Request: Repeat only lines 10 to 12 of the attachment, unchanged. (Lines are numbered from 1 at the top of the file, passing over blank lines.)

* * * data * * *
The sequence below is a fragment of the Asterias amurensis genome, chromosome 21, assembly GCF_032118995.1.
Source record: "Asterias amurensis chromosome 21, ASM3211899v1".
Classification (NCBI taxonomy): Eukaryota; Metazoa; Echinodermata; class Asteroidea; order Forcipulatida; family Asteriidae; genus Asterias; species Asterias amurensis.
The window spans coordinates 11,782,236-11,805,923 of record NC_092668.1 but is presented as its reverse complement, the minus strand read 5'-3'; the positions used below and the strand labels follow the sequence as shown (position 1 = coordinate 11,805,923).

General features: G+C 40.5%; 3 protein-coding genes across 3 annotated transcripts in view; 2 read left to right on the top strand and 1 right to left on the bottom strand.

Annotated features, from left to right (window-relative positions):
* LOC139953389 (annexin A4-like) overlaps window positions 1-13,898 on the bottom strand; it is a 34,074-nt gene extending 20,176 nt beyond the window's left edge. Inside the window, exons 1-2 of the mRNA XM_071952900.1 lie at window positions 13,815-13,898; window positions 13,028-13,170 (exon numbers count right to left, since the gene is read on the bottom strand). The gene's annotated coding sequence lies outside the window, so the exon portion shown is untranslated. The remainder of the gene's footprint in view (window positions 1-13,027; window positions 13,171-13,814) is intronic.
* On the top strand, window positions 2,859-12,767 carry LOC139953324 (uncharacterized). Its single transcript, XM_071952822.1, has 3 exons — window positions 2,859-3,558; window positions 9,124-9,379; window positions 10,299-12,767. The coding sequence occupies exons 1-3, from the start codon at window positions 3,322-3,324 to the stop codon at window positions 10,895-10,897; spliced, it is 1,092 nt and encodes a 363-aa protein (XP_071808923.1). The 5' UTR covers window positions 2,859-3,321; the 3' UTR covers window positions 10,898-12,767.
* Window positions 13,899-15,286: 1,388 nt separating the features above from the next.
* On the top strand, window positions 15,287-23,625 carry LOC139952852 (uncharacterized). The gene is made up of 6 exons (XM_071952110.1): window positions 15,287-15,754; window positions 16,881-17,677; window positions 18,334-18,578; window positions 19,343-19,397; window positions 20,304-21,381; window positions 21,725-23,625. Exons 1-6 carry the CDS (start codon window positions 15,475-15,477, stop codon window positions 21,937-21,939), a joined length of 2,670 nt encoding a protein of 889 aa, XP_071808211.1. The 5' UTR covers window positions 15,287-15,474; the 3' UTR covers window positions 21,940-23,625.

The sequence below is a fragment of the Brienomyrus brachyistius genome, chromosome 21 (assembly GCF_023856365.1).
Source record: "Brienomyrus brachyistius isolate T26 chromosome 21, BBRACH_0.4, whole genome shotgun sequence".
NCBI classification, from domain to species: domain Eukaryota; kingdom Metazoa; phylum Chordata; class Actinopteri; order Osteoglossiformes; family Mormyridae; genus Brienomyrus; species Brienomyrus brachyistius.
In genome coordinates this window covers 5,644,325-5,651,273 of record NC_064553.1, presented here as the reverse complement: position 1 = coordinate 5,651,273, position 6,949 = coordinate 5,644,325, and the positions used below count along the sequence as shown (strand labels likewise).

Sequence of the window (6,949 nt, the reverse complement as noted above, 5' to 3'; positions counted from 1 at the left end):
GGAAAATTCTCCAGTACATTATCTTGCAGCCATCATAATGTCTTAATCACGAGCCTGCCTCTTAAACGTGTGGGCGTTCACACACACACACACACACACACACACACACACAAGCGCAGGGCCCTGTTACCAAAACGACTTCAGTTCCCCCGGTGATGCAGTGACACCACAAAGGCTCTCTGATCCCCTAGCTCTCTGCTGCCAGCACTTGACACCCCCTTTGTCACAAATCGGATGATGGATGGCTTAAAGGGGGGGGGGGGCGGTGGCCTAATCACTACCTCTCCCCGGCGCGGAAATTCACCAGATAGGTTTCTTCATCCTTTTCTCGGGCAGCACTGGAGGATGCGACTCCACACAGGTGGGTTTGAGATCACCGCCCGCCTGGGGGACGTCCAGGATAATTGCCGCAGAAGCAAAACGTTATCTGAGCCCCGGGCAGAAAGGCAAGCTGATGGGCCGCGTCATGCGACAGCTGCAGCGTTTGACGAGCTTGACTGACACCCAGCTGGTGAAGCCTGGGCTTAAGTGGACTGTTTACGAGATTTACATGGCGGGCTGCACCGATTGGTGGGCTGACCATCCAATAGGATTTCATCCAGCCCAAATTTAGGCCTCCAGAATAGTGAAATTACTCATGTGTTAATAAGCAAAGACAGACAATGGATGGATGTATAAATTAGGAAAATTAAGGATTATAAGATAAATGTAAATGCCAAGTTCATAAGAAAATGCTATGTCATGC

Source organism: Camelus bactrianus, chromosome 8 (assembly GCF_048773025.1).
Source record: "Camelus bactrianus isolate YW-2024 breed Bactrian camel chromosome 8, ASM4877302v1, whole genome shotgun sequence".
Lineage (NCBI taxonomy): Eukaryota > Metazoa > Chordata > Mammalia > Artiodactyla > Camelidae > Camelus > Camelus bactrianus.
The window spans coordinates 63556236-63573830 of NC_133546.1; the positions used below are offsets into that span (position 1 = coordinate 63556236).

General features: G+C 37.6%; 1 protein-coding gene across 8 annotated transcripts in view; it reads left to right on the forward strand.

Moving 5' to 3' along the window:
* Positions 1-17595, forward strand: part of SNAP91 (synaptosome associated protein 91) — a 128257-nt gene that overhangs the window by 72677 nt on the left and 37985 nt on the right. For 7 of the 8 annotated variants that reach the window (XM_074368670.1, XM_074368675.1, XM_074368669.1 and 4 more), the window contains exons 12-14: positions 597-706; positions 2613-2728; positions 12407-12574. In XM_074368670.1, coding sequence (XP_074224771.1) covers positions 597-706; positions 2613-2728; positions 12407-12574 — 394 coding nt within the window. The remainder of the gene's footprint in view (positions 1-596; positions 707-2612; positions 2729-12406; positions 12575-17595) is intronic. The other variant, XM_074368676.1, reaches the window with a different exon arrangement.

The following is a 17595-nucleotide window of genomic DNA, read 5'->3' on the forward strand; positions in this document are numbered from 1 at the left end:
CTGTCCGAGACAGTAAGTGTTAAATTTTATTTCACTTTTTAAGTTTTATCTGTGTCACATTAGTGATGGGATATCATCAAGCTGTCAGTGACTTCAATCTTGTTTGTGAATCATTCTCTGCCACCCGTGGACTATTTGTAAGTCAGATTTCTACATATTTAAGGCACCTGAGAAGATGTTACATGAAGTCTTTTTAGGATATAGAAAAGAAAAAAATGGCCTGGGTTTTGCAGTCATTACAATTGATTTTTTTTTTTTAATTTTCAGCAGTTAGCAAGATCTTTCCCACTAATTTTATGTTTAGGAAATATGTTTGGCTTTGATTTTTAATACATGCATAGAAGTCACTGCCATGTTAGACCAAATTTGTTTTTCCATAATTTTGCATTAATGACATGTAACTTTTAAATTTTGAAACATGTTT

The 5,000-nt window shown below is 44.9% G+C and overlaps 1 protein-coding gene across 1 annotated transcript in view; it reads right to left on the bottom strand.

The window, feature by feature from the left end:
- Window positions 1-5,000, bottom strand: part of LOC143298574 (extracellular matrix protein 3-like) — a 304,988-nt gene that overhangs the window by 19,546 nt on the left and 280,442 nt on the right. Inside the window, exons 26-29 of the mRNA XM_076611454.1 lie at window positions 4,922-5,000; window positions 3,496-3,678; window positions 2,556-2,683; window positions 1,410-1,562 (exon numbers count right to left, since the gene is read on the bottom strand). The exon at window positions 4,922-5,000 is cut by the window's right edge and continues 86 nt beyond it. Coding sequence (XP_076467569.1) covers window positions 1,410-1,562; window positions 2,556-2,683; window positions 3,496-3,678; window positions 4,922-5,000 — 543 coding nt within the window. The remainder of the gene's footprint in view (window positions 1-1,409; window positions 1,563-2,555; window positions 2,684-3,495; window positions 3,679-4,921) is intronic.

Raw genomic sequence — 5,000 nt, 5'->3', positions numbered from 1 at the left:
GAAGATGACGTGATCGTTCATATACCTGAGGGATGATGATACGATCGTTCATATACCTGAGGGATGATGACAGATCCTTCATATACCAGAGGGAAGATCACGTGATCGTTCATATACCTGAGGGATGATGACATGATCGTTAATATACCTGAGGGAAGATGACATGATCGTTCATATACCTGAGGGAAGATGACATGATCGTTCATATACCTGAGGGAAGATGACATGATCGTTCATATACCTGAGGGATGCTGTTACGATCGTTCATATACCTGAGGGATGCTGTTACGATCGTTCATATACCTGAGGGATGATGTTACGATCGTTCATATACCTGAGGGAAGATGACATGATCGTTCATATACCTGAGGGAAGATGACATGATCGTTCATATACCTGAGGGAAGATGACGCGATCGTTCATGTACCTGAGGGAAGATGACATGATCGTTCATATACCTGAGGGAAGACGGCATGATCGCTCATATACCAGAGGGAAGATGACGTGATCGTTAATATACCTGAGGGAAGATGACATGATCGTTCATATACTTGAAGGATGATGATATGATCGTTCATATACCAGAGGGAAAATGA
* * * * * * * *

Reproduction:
* On the top strand, window positions 15,287-23,625 carry LOC139952852 (uncharacterized). The gene is made up of 6 exons (XM_071952110.1): window positions 15,287-15,754; window positions 16,881-17,677; window positions 18,334-18,578; window positions 19,343-19,397; window positions 20,304-21,381; window positions 21,725-23,625. Exons 1-6 carry the CDS (start codon window positions 15,475-15,477, stop codon window positions 21,937-21,939), a joined length of 2,670 nt encoding a protein of 889 aa, XP_071808211.1. The 5' UTR covers window positions 15,287-15,474; the 3' UTR covers window positions 21,940-23,625.

The sequence below is a fragment of the Brienomyrus brachyistius genome, chromosome 21 (assembly GCF_023856365.1).
Source record: "Brienomyrus brachyistius isolate T26 chromosome 21, BBRACH_0.4, whole genome shotgun sequence".